Oh no, no. See, I look at it the exact opposite way. Somebody did pick up and I had no right to expect anyone ever would. So this was great to hear a human voice in place of the ringing, you know? I mean this was a payoff. It just encouraged me more. And the instant I hung up, I kicked myself because I had forgotten to ask her what was probably the most important question, which is, where was the phone booth? But of course, I had no way to get in touch with her except to find the thing.

Joe Rosenberg:
So Doc calls around, does some sleuthing and a few months later gets his hands on the equivalent of an ‘X marks the spot’ map showing the supposed location of the Mojave phone booth.

Doc Daniels:
So I thought, “Oh, we’re all set”. So my friend and I took off and traveled all day for the Mojave desert and this is in the middle of August, and so it’s scorching hot, just scorching hot. Basically, as far as you could see, you saw Joshua trees and then we saw this little dirt path that was marked “Danger, Danger, Warning, Not Maintained, blah, blah, blah.” That was the road we were supposed to take.

Doc Daniels:
So we were just going along, going along. And the first I thought, “Oh this is not bad at all.” But the further along that we went, the road would narrow. And the thing was that the sun was going down and in the daytime, you’ve got these grand, huge vistas and you kind of have a sense of where you are. But when the darkness drops, it’s just whatever you can see right in front of you.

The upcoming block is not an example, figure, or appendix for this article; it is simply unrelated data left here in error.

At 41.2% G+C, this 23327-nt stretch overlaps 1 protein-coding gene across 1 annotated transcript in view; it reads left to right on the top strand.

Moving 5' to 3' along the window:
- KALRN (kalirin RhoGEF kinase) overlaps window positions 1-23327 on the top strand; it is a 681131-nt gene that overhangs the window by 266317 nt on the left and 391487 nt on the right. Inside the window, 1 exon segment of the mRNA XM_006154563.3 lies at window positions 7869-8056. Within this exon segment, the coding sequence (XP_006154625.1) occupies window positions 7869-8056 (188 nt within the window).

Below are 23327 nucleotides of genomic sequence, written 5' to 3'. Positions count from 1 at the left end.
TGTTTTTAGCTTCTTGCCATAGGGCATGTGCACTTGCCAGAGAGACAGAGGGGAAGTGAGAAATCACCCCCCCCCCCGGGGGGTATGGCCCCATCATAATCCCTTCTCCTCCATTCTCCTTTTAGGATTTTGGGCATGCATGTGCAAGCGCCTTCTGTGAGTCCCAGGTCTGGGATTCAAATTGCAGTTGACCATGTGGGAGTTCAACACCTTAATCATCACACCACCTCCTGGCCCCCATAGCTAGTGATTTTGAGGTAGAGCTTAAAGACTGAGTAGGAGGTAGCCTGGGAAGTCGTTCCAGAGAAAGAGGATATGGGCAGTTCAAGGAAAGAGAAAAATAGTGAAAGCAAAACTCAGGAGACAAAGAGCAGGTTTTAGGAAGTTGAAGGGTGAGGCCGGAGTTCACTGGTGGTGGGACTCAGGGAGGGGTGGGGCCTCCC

Doc Daniels:
And we were ringed by storms. There was lightning almost in every direction. So I started to think if we have any kind of a problem unless we do find the phone booth, we have a way of letting people know we’re really in trouble. But at a certain point, just barely in the reach of the headlights, I thought I saw a line of telephone poles and there was a little jut to the left and then a little jut to the right and I brought the van to a stop with the headlights, just shine it right on the Mojave phone booth. It was really quite a moment. And there’s bullet holes in it. There’s no glass, it’s all busted out. It’s kind of a wreck, you know? But to me, it was just beautiful.

Doc Daniels:
I needed to hear that phone ring. I needed to hear what I had been causing to happen all this time out there. So I called my friend’s pager and here I am out in the Mojave, surrounded by Joshua trees and lightning and desert. And now there’s a familiar ring. It was just… And it was so loud. It was really loud. The bell was just crazy loud. For me, that was kind of the moment, hearing that phone ring. It was everything that I had been imagining when I was calling.

Joe Rosenberg:
After that, Doc thought the story was over. He did keep calling the booth, after all, someone else could pick up. But that was just for him. He never really expected anyone else to care until he did something which would not have seemed risky back in 1997, but which today is obviously very, very dangerous. He gave the booth a webpage.

Doc Daniels:
And in those days, the internet, there wasn’t that much on it, so I thought that was about as far as it would go.

Joe Rosenberg:
But yeah, that’s not what happened.

Doc Daniels:
Next thing you know, I had to go to my P.O. Box and there would be clippings about the lobby phone booth from newspapers in languages that I didn’t read. It just spread. So I thought, “Well, this is unexpected.”

Joe Rosenberg: